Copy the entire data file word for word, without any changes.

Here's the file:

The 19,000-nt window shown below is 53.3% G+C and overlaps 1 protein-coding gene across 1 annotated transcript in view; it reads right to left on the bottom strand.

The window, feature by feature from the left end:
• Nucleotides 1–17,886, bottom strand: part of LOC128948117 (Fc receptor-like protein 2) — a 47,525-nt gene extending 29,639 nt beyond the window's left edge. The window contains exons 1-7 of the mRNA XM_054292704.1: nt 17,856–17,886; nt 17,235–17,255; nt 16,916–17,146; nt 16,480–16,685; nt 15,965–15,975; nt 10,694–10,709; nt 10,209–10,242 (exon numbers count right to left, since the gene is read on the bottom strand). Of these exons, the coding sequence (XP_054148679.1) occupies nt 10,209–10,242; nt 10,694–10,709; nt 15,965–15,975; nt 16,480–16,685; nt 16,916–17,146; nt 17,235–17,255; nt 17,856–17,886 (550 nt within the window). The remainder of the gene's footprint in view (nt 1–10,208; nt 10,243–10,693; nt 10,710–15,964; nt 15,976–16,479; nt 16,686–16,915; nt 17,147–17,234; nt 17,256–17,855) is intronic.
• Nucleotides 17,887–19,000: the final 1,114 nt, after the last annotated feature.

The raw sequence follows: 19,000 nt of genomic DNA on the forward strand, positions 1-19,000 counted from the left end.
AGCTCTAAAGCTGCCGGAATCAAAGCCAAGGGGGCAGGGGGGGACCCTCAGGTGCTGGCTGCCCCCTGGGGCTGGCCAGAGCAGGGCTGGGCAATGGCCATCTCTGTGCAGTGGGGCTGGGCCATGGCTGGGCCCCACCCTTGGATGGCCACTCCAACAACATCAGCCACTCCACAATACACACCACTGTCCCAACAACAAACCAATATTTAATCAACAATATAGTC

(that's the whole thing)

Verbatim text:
The 19,000-nt window shown below is 53.3% G+C and overlaps 1 protein-coding gene across 1 annotated transcript in view; it reads right to left on the bottom strand.

The window, feature by feature from the left end:
• Nucleotides 1–17,886, bottom strand: part of LOC128948117 (Fc receptor-like protein 2) — a 47,525-nt gene extending 29,639 nt beyond the window's left edge. The window contains exons 1-7 of the mRNA XM_054292704.1: nt 17,856–17,886; nt 17,235–17,255; nt 16,916–17,146; nt 16,480–16,685; nt 15,965–15,975; nt 10,694–10,709; nt 10,209–10,242 (exon numbers count right to left, since the gene is read on the bottom strand). Of these exons, the coding sequence (XP_054148679.1) occupies nt 10,209–10,242; nt 10,694–10,709; nt 15,965–15,975; nt 16,480–16,685; nt 16,916–17,146; nt 17,235–17,255; nt 17,856–17,886 (550 nt within the window). The remainder of the gene's footprint in view (nt 1–10,208; nt 10,243–10,693; nt 10,710–15,964; nt 15,976–16,479; nt 16,686–16,915; nt 17,147–17,234; nt 17,256–17,855) is intronic.
• Nucleotides 17,887–19,000: the final 1,114 nt, after the last annotated feature.

The raw sequence follows: 19,000 nt of genomic DNA on the forward strand, positions 1-19,000 counted from the left end.
AGCTCTAAAGCTGCCGGAATCAAAGCCAAGGGGGCAGGGGGGGACCCTCAGGTGCTGGCTGCCCCCTGGGGCTGGCCAGAGCAGGGCTGGGCAATGGCCATCTCTGTGCAGTGGGGCTGGGCCATGGCTGGGCCCCACCCTTGGATGGCCACTCCAACAACATCAGCCACTCCACAATACACACCACTGTCCCAACAACAAACCAATATTTAATCAACAATATAGTC